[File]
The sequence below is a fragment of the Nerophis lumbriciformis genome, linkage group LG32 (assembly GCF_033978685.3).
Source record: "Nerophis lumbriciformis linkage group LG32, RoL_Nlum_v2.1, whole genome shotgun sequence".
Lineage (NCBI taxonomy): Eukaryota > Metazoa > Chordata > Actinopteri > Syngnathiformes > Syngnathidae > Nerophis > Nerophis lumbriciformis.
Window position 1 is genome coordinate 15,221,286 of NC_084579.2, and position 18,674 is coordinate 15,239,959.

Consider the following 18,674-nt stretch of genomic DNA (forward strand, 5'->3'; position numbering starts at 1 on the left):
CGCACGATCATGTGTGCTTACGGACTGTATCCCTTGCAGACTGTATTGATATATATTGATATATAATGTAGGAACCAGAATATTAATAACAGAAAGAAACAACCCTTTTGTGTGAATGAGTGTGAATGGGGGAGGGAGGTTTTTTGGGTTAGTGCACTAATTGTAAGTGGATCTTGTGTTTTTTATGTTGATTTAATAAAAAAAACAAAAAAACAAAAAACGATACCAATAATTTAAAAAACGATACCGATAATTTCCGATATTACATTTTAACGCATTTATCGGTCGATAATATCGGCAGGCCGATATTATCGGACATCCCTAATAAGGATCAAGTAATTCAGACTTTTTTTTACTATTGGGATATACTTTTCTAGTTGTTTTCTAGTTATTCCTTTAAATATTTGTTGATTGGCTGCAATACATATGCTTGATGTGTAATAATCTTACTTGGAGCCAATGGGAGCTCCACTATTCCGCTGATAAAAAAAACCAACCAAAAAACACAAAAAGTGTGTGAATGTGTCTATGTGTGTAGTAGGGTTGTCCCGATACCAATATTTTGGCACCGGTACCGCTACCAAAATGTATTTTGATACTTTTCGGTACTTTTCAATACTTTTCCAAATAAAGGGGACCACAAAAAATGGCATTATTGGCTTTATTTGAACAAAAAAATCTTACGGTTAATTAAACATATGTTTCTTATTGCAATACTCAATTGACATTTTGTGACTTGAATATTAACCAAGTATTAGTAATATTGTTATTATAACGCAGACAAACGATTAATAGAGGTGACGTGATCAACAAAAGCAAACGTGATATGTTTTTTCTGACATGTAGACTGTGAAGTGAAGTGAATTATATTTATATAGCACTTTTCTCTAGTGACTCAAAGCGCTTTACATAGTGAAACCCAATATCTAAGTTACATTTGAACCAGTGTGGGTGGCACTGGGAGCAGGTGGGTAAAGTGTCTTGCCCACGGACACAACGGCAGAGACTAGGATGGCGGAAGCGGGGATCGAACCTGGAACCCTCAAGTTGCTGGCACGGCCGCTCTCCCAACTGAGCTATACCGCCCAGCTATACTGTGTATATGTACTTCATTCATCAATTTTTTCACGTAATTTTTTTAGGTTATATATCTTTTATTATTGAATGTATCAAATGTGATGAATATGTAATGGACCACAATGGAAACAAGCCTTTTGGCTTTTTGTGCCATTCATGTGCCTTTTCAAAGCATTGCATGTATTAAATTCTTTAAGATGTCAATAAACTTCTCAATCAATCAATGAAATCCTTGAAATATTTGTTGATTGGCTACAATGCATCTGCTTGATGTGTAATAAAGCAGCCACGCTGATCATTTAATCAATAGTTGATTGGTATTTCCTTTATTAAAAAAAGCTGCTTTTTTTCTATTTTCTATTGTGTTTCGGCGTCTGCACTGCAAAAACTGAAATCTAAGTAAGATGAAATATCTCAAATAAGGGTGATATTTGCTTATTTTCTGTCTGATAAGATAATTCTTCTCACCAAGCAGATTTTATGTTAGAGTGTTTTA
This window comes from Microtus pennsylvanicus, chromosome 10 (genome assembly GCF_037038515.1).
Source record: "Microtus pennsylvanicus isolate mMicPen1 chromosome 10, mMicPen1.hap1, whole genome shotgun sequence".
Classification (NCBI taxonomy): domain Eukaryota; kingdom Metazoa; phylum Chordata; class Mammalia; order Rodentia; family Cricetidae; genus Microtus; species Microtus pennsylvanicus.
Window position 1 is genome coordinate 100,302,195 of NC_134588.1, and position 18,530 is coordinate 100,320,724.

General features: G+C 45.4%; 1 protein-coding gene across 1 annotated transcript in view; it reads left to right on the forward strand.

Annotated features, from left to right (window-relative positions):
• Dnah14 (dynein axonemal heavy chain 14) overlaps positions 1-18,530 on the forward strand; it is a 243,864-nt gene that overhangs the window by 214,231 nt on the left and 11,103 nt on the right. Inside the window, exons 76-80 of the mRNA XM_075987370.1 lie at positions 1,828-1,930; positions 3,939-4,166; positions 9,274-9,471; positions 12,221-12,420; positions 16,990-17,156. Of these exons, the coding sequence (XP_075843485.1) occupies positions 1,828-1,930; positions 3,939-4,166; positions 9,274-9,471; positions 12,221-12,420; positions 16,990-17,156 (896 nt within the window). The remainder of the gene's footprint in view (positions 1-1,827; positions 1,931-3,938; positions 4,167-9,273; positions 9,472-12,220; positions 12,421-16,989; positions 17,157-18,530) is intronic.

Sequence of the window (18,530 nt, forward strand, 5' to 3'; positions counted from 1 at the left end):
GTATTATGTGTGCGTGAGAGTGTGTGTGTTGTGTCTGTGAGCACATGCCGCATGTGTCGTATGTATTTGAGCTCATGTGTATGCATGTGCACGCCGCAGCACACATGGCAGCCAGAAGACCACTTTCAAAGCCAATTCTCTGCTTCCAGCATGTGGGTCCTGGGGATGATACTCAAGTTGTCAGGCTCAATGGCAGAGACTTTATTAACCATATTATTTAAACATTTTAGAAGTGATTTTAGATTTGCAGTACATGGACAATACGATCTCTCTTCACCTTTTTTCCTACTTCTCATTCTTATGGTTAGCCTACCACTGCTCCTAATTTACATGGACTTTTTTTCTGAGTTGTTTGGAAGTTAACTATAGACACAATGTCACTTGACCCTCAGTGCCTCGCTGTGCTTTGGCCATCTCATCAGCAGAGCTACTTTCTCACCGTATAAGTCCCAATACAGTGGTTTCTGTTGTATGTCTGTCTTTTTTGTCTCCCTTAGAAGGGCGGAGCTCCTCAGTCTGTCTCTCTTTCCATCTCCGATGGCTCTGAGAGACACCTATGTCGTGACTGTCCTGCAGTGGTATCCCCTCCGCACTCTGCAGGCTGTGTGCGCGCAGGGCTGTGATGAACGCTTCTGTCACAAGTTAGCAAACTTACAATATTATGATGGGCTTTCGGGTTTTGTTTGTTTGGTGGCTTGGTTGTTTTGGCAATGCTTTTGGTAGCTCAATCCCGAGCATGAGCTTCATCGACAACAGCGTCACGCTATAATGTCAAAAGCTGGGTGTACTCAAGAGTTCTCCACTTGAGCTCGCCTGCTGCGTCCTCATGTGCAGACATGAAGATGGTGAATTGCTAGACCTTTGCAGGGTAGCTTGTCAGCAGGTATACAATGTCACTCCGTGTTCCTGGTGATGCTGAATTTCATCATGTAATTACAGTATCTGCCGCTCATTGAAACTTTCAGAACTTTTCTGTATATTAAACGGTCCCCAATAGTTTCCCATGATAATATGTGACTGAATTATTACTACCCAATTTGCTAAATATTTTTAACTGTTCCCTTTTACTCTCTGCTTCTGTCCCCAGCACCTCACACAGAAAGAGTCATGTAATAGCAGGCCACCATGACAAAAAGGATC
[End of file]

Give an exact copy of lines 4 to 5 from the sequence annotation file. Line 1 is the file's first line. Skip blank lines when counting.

Window position 1 is genome coordinate 15,221,286 of NC_084579.2, and position 18,674 is coordinate 15,239,959.

Consider the following 18,674-nt stretch of genomic DNA (forward strand, 5'->3'; position numbering starts at 1 on the left):